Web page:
About two weeks ago, I returned from a trip out of town only to learn that my wife had bought a used piano for $200. As it turns out, our kids’ school was having a fundraiser, and they were selling their old piano in a silent auction. While we’ve toyed with the idea of buying a decent used piano in the past, the idea fallen off our radar over the past few months… Or so I thought.
What concerned me the most upon hearing about the purchase was that buying a good used piano isn’t all that easy. In fact, entire books have been written on the process. So when I learned that my wife had purchased one on a whim, I was expecting the worst — especially given the $200 price point.
Anyway, what’s done is done, so she arranged to have a piano mover pick it up and transport it to our house. When I got home, I was heartened to see that it actually looked quite nice. It’s an older Baldwin, and the finish is a good match to the woodwork elsewhere in our house. It’s definitely used, but in a nicely aged sort of way. There were apparently some paint spatters, etc. on it when it arrived, but those came off easily, and it cleaned up very well.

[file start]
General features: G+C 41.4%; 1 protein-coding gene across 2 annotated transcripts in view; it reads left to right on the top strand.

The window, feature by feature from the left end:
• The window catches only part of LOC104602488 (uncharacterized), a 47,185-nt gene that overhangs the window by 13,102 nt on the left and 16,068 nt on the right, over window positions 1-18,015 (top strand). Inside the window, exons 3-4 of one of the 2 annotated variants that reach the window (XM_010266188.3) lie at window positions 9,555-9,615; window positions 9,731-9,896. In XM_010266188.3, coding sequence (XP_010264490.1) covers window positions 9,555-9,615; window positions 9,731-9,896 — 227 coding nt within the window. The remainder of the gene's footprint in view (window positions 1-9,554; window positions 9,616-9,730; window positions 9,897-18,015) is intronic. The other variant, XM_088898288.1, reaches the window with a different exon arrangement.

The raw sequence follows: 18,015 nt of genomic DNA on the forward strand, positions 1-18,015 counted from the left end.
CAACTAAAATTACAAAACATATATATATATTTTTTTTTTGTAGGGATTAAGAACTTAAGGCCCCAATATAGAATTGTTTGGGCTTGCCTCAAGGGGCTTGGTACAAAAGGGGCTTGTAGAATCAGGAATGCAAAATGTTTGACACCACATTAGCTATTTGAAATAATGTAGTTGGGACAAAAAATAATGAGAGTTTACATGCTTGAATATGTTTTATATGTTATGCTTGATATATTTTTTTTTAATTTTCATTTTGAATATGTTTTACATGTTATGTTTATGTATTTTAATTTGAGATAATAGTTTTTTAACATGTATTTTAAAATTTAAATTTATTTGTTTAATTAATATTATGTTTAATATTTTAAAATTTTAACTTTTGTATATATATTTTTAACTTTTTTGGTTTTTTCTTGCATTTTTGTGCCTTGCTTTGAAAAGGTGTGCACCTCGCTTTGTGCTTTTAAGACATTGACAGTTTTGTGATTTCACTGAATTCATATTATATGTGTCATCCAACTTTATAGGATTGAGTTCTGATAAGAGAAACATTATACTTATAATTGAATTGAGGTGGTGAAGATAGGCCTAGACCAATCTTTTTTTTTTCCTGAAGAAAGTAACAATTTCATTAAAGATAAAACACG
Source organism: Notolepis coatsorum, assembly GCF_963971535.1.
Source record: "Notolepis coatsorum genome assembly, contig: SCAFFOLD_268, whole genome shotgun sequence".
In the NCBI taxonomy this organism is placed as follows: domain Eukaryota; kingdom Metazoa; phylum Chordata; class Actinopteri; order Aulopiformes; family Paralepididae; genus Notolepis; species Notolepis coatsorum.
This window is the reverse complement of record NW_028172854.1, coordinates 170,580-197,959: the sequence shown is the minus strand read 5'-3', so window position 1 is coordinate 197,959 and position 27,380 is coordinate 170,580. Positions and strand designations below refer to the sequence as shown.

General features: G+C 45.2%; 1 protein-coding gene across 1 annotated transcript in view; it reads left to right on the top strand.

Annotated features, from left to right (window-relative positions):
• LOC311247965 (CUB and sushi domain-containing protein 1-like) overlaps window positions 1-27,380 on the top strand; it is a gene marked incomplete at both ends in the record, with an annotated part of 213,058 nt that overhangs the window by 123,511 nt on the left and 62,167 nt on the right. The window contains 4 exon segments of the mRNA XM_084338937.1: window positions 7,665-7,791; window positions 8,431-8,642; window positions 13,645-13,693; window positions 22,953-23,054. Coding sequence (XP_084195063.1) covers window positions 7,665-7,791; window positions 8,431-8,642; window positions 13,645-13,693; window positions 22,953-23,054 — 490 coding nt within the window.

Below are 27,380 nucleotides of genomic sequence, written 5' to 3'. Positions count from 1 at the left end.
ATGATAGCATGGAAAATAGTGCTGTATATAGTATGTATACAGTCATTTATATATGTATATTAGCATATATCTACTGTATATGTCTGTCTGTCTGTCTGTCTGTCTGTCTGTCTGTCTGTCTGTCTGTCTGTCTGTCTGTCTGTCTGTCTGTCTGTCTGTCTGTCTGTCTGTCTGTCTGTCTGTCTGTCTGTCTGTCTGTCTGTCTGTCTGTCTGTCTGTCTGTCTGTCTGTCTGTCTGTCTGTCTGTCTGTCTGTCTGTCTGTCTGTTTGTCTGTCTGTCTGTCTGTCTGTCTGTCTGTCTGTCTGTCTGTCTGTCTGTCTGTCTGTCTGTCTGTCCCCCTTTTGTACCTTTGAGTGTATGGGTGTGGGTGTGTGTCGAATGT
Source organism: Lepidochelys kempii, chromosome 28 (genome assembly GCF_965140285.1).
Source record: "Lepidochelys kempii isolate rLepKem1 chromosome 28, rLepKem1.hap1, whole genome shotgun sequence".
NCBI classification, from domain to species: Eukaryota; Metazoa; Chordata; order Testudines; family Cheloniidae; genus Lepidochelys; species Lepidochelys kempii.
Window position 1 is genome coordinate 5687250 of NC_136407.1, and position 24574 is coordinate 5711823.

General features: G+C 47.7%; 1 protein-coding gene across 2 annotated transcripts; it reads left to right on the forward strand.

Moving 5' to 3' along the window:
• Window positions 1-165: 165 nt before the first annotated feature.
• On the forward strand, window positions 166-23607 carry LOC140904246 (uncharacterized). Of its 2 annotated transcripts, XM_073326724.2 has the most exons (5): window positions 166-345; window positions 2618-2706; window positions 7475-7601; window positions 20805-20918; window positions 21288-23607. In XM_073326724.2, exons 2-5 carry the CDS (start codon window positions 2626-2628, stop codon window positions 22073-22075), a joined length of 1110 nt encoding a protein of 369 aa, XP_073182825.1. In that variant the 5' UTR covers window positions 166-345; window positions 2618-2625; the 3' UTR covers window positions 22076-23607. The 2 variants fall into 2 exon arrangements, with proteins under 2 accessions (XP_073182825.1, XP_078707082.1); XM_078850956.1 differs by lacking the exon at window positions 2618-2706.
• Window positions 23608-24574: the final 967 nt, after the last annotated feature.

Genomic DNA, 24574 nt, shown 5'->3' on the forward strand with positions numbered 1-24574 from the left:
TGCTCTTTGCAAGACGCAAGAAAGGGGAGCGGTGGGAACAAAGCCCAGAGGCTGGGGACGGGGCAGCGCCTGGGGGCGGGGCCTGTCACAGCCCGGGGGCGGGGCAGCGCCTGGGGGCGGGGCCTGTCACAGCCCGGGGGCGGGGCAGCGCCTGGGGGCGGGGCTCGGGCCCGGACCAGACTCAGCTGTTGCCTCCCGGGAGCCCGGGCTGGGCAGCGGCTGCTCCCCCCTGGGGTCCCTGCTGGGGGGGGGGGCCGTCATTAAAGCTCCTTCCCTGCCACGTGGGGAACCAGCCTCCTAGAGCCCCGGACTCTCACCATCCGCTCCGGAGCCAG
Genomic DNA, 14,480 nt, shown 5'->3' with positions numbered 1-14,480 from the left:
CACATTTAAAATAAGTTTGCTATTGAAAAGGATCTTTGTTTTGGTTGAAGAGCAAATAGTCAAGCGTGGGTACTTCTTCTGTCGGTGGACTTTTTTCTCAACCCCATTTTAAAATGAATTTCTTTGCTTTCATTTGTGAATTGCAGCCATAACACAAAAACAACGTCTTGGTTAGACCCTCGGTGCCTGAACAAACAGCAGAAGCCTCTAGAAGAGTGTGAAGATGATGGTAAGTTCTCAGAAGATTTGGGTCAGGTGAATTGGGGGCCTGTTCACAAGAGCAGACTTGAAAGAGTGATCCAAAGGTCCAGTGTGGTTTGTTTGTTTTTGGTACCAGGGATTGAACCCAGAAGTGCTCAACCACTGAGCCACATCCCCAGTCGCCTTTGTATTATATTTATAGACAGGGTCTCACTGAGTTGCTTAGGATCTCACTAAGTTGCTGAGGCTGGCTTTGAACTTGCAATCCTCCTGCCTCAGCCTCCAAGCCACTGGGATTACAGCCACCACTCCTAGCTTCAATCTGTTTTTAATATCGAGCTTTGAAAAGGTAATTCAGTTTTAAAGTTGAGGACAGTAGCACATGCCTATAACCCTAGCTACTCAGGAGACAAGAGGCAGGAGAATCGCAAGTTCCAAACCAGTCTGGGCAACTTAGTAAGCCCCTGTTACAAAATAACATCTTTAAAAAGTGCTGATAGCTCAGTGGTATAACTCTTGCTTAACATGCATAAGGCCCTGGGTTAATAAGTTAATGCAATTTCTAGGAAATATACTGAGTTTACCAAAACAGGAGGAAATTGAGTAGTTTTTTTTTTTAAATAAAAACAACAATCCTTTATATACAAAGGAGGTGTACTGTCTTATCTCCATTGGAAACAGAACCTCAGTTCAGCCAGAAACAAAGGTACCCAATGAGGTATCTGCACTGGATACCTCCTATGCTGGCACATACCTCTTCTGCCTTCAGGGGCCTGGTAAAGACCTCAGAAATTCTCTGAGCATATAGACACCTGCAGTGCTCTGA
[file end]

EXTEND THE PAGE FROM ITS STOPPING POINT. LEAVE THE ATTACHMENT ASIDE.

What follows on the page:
As for functionality, there were a few keys that were sticking, but the boys were able to start playing it straightaway. Now that we’ve had it tuned/reapired, it works beautifully. The sound is great (at least to my non-musical ears) and the keys that were sticking are no longer a problem.
How much did we pay (total) for our “new” piano?
- Piano: $200
- Moving: $200
- Tuning/Repair: $110
So… For a grand total of $510, we got ourselves a nice piano that our boys will be able to play for years to come. On top of that, we’ve been told by several people (including their piano teacher, the piano mover, and the tuner) that we could easily sell turn around and sell it for at least $1500. Not too shabby.